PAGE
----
Example of a Single Point of FailureImage via Wikipedia
Multiple Computers Connected to a Router

When the router happens to be a wireless router, then multiple computers can connect to the Internet via that wireless router from some distance, without ever being in or on the premises that house the wireless router.

How Probable Cause is Developed - File Sharing.

Internet investigations into the sharing of child pornography are cases where probable cause is developed entirely though technology.  Using software to locate child porn files on the peer to peer networks, the investigator will use the IP address advertised by the file sharing client to perform a look up to see where the IP address is located and also to get the owner of the IP address.  By owner, I mean who has the right to allow someone to use the IP address, which is going to be an Internet Service Provider (ISP). When the investigator finds out the owner information the next step is to issue a subpoena to the ISP to get the account information for the subscriber who is assigned that IP address.

At this point for the purpose of probable cause, the presumption has to be that the physical address of the person who pays the bill for the Internet account that was using the IP address at the time of the investigation is also where the computer will be found that is doing the sharing.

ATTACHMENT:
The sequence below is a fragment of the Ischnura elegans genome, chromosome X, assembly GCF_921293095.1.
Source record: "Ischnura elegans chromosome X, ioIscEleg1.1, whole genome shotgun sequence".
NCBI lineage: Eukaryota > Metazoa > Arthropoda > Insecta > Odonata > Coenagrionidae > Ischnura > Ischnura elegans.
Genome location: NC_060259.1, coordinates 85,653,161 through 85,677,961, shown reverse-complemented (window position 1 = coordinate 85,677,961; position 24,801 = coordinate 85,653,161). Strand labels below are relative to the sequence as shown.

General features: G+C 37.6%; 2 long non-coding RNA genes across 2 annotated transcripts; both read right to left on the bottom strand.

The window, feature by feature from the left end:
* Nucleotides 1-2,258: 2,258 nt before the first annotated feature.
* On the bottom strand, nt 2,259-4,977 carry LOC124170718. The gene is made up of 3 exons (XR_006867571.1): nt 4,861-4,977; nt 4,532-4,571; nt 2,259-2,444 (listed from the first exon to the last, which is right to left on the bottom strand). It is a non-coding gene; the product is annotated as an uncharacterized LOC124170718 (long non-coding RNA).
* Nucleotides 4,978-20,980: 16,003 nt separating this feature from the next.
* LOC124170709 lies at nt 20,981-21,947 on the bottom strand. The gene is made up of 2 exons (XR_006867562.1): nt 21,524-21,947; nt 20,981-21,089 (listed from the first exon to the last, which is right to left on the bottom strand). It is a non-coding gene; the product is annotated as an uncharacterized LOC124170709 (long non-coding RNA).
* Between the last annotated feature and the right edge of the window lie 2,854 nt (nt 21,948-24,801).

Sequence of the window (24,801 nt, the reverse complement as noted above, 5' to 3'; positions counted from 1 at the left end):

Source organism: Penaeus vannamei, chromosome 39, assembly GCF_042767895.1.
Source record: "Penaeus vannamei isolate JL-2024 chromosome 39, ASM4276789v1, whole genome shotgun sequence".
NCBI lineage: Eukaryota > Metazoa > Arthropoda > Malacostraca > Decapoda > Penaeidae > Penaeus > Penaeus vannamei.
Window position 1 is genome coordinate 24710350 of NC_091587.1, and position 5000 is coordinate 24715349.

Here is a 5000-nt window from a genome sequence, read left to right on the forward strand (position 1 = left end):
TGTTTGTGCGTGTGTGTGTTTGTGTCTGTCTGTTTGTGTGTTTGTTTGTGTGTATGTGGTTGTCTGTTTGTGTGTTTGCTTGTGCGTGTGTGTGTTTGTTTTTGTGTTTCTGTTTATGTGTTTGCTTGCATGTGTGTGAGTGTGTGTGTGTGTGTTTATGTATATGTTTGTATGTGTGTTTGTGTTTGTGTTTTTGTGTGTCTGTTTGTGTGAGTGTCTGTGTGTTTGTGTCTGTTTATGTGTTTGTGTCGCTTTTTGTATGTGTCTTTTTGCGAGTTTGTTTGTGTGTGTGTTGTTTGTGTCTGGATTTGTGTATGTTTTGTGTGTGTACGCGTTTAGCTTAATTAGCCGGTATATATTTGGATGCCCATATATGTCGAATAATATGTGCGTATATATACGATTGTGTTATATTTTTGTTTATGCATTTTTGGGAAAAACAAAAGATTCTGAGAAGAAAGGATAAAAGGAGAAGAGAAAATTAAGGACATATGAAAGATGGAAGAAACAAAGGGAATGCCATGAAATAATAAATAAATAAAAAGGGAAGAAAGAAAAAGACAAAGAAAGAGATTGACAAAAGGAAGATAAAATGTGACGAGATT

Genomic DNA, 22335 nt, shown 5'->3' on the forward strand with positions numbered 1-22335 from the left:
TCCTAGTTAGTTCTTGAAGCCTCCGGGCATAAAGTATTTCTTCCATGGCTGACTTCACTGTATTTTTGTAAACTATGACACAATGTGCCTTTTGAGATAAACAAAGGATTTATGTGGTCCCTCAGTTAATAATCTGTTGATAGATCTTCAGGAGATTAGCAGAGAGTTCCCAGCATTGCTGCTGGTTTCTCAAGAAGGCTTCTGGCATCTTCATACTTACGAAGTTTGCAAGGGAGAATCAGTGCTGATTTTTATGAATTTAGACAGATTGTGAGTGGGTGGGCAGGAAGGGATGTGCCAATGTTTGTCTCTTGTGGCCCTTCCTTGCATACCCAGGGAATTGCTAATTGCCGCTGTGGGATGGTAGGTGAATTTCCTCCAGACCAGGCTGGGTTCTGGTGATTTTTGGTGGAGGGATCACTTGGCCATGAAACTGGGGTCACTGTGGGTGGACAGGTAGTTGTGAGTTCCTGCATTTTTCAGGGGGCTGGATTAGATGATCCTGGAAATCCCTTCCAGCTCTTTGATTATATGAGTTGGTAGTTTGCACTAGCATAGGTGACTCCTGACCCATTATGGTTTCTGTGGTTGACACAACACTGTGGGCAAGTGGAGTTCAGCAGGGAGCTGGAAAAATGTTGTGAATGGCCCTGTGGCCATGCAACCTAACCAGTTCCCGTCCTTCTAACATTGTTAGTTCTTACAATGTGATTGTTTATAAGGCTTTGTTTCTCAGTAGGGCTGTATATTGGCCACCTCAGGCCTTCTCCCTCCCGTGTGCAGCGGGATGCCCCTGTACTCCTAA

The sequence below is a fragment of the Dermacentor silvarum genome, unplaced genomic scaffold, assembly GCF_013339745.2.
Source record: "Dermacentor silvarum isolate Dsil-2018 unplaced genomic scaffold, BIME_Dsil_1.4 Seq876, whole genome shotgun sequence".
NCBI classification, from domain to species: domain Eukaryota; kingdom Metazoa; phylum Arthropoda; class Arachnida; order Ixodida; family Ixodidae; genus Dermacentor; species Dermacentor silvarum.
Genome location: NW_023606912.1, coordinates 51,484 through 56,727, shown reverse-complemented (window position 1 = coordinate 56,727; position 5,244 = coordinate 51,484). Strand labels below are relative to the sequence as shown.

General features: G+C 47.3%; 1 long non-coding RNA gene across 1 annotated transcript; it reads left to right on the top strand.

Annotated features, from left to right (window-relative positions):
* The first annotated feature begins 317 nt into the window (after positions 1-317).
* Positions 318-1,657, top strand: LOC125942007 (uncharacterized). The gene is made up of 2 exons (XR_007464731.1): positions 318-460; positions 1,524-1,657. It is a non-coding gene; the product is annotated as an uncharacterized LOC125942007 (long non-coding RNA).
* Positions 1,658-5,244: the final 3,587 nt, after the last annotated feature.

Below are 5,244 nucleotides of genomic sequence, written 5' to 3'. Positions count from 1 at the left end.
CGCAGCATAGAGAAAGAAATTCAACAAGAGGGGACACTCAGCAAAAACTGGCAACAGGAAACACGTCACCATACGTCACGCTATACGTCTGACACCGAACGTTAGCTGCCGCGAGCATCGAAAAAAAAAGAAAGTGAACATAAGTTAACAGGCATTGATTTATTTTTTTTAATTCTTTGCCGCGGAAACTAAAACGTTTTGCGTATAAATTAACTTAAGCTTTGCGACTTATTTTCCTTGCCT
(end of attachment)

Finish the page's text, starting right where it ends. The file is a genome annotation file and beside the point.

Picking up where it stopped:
Of course, if the address happens to be a 500 room hotel, then that could be an issue since it might be a stretch to storm the hotel and seize every computer from everyone on the premises including employees and guests.  Yet when a search warrant is executed on a house, the same thing happens on a smaller scale.  Every computer is seized independent of whether or not there is any evidence at all that one of those computers is the one doing the sharing.  Additionally, the way the warrants are worded, anything else can also be seized such as video tapes, CDs, DVDs, magazines, sticky notes, manuals, and the list goes on.  Police even seize the computer mouse, keyboard, monitor, and the power supply, items that are pretty unlikely to contain any evidence.

One question that should be raised is whether or not the probable cause developed for an IP address is enough to permit wholesale seizure of computers and storage devices without any idea which if any of them might be the instrument of the suspected crime.